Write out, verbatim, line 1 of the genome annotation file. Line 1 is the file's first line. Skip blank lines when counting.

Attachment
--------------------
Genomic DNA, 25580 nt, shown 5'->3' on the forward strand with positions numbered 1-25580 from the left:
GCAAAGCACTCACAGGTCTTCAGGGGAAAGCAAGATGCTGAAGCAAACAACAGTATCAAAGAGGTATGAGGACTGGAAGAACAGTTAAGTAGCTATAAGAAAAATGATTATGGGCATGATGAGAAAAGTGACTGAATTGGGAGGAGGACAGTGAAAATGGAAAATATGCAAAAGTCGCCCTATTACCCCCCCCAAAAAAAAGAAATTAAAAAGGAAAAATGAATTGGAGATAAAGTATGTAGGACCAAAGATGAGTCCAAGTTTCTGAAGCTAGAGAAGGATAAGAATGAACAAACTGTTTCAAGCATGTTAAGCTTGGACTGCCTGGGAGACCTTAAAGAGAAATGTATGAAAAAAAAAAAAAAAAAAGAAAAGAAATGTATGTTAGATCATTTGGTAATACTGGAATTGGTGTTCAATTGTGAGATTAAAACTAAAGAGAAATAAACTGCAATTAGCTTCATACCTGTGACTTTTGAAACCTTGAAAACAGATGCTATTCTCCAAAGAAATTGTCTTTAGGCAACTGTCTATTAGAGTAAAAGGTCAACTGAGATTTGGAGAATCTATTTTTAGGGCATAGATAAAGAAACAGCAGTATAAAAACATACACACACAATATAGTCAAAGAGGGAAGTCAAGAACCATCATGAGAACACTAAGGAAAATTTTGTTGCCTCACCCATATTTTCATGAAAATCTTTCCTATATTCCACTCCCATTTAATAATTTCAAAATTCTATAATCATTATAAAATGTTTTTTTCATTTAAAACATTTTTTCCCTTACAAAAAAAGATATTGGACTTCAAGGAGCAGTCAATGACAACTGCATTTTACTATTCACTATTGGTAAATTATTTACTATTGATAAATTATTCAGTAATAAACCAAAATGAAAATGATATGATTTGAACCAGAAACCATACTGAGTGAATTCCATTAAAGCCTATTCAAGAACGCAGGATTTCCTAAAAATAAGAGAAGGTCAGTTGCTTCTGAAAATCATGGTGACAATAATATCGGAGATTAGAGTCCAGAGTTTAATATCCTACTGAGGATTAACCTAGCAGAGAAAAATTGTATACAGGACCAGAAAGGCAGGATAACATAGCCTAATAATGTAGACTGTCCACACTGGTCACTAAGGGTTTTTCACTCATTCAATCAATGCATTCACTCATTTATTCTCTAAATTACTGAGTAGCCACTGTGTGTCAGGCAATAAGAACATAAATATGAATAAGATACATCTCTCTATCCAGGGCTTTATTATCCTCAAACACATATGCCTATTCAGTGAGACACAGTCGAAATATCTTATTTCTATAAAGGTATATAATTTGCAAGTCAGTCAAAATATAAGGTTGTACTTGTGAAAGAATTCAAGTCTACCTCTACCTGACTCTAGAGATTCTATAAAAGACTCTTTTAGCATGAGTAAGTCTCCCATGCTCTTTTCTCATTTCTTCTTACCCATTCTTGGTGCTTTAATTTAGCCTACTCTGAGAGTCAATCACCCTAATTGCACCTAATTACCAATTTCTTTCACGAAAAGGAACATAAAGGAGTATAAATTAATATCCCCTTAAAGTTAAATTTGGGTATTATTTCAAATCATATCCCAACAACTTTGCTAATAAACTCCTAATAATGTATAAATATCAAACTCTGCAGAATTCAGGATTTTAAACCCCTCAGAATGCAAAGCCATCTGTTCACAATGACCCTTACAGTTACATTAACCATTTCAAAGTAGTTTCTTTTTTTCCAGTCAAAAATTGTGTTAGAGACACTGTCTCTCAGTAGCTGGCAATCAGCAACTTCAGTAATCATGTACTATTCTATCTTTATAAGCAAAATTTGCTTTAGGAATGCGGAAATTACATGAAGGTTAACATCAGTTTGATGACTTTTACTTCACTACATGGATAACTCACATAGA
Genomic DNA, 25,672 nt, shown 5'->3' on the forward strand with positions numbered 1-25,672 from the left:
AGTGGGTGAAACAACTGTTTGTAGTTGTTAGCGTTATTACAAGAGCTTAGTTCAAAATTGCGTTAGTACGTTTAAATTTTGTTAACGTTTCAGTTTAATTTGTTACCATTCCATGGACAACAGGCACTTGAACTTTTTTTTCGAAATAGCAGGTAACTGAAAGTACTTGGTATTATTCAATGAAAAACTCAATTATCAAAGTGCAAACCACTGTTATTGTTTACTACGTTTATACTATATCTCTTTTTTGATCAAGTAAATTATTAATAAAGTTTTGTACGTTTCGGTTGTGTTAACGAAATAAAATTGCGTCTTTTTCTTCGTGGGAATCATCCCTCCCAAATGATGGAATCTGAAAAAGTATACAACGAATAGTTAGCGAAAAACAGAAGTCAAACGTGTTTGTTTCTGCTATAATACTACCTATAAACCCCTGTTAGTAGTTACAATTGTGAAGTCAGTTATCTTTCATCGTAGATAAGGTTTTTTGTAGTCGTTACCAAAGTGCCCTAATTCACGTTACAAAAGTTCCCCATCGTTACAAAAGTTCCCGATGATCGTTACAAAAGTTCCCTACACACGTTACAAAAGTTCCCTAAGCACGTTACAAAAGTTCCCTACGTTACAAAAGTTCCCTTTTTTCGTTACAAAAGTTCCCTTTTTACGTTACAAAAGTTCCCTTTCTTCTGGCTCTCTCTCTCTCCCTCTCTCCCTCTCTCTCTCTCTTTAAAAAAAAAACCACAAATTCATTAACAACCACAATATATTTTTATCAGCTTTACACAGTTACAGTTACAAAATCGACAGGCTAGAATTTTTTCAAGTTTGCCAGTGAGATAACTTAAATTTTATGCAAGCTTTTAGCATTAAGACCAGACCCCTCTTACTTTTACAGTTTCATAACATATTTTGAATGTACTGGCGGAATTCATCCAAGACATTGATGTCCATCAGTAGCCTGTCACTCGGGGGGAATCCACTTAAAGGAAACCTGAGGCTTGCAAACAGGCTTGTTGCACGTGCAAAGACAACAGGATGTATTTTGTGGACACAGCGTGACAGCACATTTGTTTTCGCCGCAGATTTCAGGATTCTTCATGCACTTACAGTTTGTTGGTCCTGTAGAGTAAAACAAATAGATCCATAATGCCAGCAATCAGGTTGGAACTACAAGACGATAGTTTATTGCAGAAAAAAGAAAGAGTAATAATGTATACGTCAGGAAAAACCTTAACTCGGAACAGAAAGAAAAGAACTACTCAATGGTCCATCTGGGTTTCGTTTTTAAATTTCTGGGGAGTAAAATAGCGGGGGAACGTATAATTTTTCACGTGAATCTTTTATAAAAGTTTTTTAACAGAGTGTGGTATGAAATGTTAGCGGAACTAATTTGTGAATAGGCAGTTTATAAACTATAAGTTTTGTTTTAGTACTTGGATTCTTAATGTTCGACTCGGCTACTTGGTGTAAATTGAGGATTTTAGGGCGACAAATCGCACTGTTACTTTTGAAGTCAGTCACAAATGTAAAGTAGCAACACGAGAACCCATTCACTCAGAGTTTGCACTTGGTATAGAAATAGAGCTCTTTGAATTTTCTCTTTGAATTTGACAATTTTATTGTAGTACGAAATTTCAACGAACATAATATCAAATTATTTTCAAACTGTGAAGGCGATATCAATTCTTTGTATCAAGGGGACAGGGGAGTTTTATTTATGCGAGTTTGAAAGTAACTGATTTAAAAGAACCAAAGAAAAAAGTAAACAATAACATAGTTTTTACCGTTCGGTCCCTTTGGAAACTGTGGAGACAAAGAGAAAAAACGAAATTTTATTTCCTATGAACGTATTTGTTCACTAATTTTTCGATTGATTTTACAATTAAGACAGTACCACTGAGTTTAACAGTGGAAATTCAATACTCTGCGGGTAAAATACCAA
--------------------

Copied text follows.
Genomic DNA, 25580 nt, shown 5'->3' on the forward strand with positions numbered 1-25580 from the left: